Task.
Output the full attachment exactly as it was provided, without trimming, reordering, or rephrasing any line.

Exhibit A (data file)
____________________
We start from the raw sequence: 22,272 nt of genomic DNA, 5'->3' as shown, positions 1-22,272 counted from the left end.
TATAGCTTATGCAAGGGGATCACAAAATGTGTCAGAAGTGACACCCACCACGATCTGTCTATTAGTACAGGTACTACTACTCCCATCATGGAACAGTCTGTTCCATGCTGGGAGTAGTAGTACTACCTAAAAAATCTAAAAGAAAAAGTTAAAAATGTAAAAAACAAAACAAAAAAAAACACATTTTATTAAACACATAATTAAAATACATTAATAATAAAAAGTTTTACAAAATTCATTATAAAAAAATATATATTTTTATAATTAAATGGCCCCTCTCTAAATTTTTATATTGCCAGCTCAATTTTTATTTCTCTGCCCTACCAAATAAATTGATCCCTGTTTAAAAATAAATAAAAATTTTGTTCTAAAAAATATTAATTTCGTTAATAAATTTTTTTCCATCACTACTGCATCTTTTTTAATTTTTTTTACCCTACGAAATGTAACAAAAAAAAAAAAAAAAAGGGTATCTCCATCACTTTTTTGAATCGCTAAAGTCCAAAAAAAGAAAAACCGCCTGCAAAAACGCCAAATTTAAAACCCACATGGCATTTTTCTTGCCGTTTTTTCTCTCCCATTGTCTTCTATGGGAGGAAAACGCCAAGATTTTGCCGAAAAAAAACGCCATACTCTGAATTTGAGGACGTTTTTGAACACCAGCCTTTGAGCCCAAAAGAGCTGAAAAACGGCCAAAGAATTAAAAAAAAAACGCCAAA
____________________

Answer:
We start from the raw sequence: 22,272 nt of genomic DNA, 5'->3' as shown, positions 1-22,272 counted from the left end.
TATAGCTTATGCAAGGGGATCACAAAATGTGTCAGAAGTGACACCCACCACGATCTGTCTATTAGTACAGGTACTACTACTCCCATCATGGAACAGTCTGTTCCATGCTGGGAGTAGTAGTACTACCTAAAAAATCTAAAAGAAAAAGTTAAAAATGTAAAAAACAAAACAAAAAAAAACACATTTTATTAAACACATAATTAAAATACATTAATAATAAAAAGTTTTACAAAATTCATTATAAAAAAATATATATTTTTATAATTAAATGGCCCCTCTCTAAATTTTTATATTGCCAGCTCAATTTTTATTTCTCTGCCCTACCAAATAAATTGATCCCTGTTTAAAAATAAATAAAAATTTTGTTCTAAAAAATATTAATTTCGTTAATAAATTTTTTTCCATCACTACTGCATCTTTTTTAATTTTTTTTACCCTACGAAATGTAACAAAAAAAAAAAAAAAAAGGGTATCTCCATCACTTTTTTGAATCGCTAAAGTCCAAAAAAAGAAAAACCGCCTGCAAAAACGCCAAATTTAAAACCCACATGGCATTTTTCTTGCCGTTTTTTCTCTCCCATTGTCTTCTATGGGAGGAAAACGCCAAGATTTTGCCGAAAAAAAACGCCATACTCTGAATTTGAGGACGTTTTTGAACACCAGCCTTTGAGCCCAAAAGAGCTGAAAAACGGCCAAAGAATTAAAAAAAAAACGCCAAA